In the mid. 19th century rocket arms were widely distributed, especially during the Crimean War of 1853–1856, when Konstantinov rockets were used in field battles, the siege, storms of fortresses, and defence of Sebastopol. Military rockets were added to the armory in almost all military districts. They were used for arming ships of the navy, as well as naval bases.
During the Russian-Turkish War of 1877–1878, new 2‑inch fougasse rockets were used in the Balkans and in the Trans-Caucasus Region. Their head end was charged with smokeless pyroxyline powder, more powerful than those with smoke.
Thus, rocket arms were developed even further in the second half of the 19th century. However, the scientific-technical level of rocket construction was still rather low. As a result, military rockets started to yield to the quicker progress of barreled artillery. It became especially obvious after the creation of rifled long-range breech-loading guns, the invention of smokeless powder and oblong shells. Rocket arms gradually lost their significance worldwide and their production for armies was stopped in the 1860’s1890’s. Production of rockets continued in Russia longer than in most other countries. In January 1886, the Artillery Committee at the Main Artillery Administration made a decision to stop their production and they were removed entirely from the armories at the end of the 19th century.
The display represents this period with 2‑inch rockets Model 1851, a launcher for mounted and un-mounted commands designed by K. Konstantinov, as well as a 3‑inch rescue rocket of his design. The latter, supplied with a rope, had a range of 523 m. It was used on rescue stations in the Baltic Sea. Exhibited also are a 2‑inch fougasse pyroxyline rocket designed by N. Nechaev, as well as a 76‑mm parachute flare Model 1886 widely used during the Russian-Japanese war and World War I, along with photos and other documents.
In spite of the fact that military rockets were removed from the armory, the research work dedicated to them continued again in the early 20th century. New ideas were put forward concerning the increasing range for rockets and their accuracy of fire (M. Pomortsev). Projects for a rotating rocket, multi-barreled land and aircraft launchers (I. Volovskii) were made and work was organized to create military antiaircraft solid-propellant rockets (N. Gerasimov). A new rocket fuel with smokeless pyroxyline powder was invented (I. Grave).
However, the absence of theoretical principles became one of the obstacles for further development of rocket armament. Russian scientists realized the necessity of solving this problem. In the late 19th — early 20th century. N. Kibalchich, I. Meshcherskii, I. Zhukovskii, S. Nezhdanovskii, F. Tsander, Yu. Kondratiuk and others worked on this problem. They made a considerable contribution to the theory of reaction propulsion. A comprehensive theory, however, was still absent.
Prominent scientist K. Tsiolkovskii is considered as the real founder of a theory of reaction propulsion, that is, rocket dynamics and cosmonautics. From 1883 until the last days of his life, he worked hard and productively on solving problems of rocket armament and spaceflights.
Theoretical principles of rocket armament were thus generally worked out and the preconditions for transition to practical works, that is, organizing scientific research and experimental design institutions, enabled by the early 1920’s. The first such state organization named the Laboratory for Elaboration of Engineer Tikhomirov’s Invention was founded in Moscow on May 21, 1921. In 1927, it was transferred to Leningrad and then reformed into the Gas Dynamics Laboratory (June 1928). The laboratory began its activity by realizing reactive torpedo flights, but later on was involved in elaborating military solid-propellant rockets (rocket shells) with smokeless powder. An active rocket 82‑mm shell was made in the laboratory and launched for the first time on March 3, 1928. In 1930–1933, un-rotating fin-stabilized and rotating turbo-reactive shells were worked out. Starting in May 1929, theoretical and experimental research work was undertaken on liquid-fuel and electrical rocket motors.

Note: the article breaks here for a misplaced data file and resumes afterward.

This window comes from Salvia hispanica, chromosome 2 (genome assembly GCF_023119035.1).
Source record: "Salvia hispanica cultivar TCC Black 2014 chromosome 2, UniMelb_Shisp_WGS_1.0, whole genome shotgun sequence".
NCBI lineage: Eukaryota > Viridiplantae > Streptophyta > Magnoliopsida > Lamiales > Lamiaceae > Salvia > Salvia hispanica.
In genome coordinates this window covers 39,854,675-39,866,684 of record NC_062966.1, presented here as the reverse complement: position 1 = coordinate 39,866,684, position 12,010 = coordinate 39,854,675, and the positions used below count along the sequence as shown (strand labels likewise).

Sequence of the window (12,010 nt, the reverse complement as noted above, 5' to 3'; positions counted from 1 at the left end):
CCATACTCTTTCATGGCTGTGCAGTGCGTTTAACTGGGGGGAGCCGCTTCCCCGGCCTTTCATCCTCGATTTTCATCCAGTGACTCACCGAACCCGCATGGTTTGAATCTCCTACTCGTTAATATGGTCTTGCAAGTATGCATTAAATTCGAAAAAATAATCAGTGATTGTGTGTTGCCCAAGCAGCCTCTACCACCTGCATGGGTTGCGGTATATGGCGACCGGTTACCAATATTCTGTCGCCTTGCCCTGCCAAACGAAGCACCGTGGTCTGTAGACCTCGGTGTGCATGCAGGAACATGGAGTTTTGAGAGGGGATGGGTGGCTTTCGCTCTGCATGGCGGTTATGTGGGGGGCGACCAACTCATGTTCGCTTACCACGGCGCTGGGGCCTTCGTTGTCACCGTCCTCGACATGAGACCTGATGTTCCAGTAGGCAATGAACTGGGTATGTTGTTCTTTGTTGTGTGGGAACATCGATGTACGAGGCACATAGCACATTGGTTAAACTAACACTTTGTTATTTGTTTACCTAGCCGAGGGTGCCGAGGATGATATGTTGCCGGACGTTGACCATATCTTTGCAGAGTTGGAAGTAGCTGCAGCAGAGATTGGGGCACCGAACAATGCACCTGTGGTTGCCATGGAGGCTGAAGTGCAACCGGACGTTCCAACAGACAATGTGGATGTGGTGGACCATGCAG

In September 1931, a Group for Reaction Propulsion Study was organized in Moscow for scientific and technical propaganda, uniting and educating specialists in this sphere. On November 18, 1931, it started scientific research for projection-design elaboration of ballistic and winged missiles. The first experimental ballistic missiles were made and tested by the Group in 1933.
On September 21, 1933, the Reaction Scientific Research Institute was founded on the basis of the Gas Dynamics Laboratory and the Group for Reaction Propulsion Study (Scholar-Research Institute #3, in December 1936). The institute developed extensive research work on solid-propellant, liquid-fuel and blended-fuel rocket motors, including a theory of ballistic and winged missile flight, and automatic guidance of their flight. The same institute projected several ballistic and experimental winged missiles and rocket-powered sailplanes, created improved rocket shells and launchers for them, including the famous BM13 fighting vehicle (the legendary Katyusha).
|BM-13 Katiusha fighting vehicle with M-13 rocket shells
The works in the institute resulted in a number of inventions, many projects for different systems, aggregates and equipment which were later on used in rocket armaments.
A stand dedicated to the creation of experimental rocket engines and rockets, rocket shells and launchers in the pre-war time (1921–1941) gives detailed information about the Gas Dynamics Laboratory and the Group for Reaction Propulsion Study, the Reaction Scientific Research Institute, their leading specialists and results of their research work.